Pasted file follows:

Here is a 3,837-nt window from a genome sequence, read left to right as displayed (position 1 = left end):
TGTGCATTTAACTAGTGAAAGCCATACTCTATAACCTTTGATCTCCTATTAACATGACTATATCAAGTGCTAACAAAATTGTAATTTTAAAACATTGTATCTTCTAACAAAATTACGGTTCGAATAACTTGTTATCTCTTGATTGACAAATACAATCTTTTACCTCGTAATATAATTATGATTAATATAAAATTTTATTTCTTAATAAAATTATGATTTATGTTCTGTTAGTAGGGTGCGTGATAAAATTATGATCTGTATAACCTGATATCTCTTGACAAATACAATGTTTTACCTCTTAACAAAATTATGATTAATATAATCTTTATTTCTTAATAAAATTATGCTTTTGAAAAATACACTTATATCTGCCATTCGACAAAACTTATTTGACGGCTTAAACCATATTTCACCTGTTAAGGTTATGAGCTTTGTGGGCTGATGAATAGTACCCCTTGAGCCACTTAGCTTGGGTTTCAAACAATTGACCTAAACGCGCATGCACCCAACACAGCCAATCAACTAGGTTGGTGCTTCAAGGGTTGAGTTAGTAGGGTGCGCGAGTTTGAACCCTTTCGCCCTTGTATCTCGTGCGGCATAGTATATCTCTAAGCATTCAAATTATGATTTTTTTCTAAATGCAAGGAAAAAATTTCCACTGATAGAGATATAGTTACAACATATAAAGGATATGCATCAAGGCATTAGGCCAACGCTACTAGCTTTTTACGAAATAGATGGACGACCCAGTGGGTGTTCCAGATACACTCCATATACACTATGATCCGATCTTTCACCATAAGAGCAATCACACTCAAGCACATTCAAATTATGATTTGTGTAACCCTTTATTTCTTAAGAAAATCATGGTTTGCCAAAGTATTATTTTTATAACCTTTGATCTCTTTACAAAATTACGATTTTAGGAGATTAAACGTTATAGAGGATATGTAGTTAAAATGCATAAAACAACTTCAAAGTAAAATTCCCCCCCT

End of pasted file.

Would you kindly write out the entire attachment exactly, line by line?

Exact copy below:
Here is a 3,837-nt window from a genome sequence, read left to right as displayed (position 1 = left end):
TGTGCATTTAACTAGTGAAAGCCATACTCTATAACCTTTGATCTCCTATTAACATGACTATATCAAGTGCTAACAAAATTGTAATTTTAAAACATTGTATCTTCTAACAAAATTACGGTTCGAATAACTTGTTATCTCTTGATTGACAAATACAATCTTTTACCTCGTAATATAATTATGATTAATATAAAATTTTATTTCTTAATAAAATTATGATTTATGTTCTGTTAGTAGGGTGCGTGATAAAATTATGATCTGTATAACCTGATATCTCTTGACAAATACAATGTTTTACCTCTTAACAAAATTATGATTAATATAATCTTTATTTCTTAATAAAATTATGCTTTTGAAAAATACACTTATATCTGCCATTCGACAAAACTTATTTGACGGCTTAAACCATATTTCACCTGTTAAGGTTATGAGCTTTGTGGGCTGATGAATAGTACCCCTTGAGCCACTTAGCTTGGGTTTCAAACAATTGACCTAAACGCGCATGCACCCAACACAGCCAATCAACTAGGTTGGTGCTTCAAGGGTTGAGTTAGTAGGGTGCGCGAGTTTGAACCCTTTCGCCCTTGTATCTCGTGCGGCATAGTATATCTCTAAGCATTCAAATTATGATTTTTTTCTAAATGCAAGGAAAAAATTTCCACTGATAGAGATATAGTTACAACATATAAAGGATATGCATCAAGGCATTAGGCCAACGCTACTAGCTTTTTACGAAATAGATGGACGACCCAGTGGGTGTTCCAGATACACTCCATATACACTATGATCCGATCTTTCACCATAAGAGCAATCACACTCAAGCACATTCAAATTATGATTTGTGTAACCCTTTATTTCTTAAGAAAATCATGGTTTGCCAAAGTATTATTTTTATAACCTTTGATCTCTTTACAAAATTACGATTTTAGGAGATTAAACGTTATAGAGGATATGTAGTTAAAATGCATAAAACAACTTCAAAGTAAAATTCCCCCCCT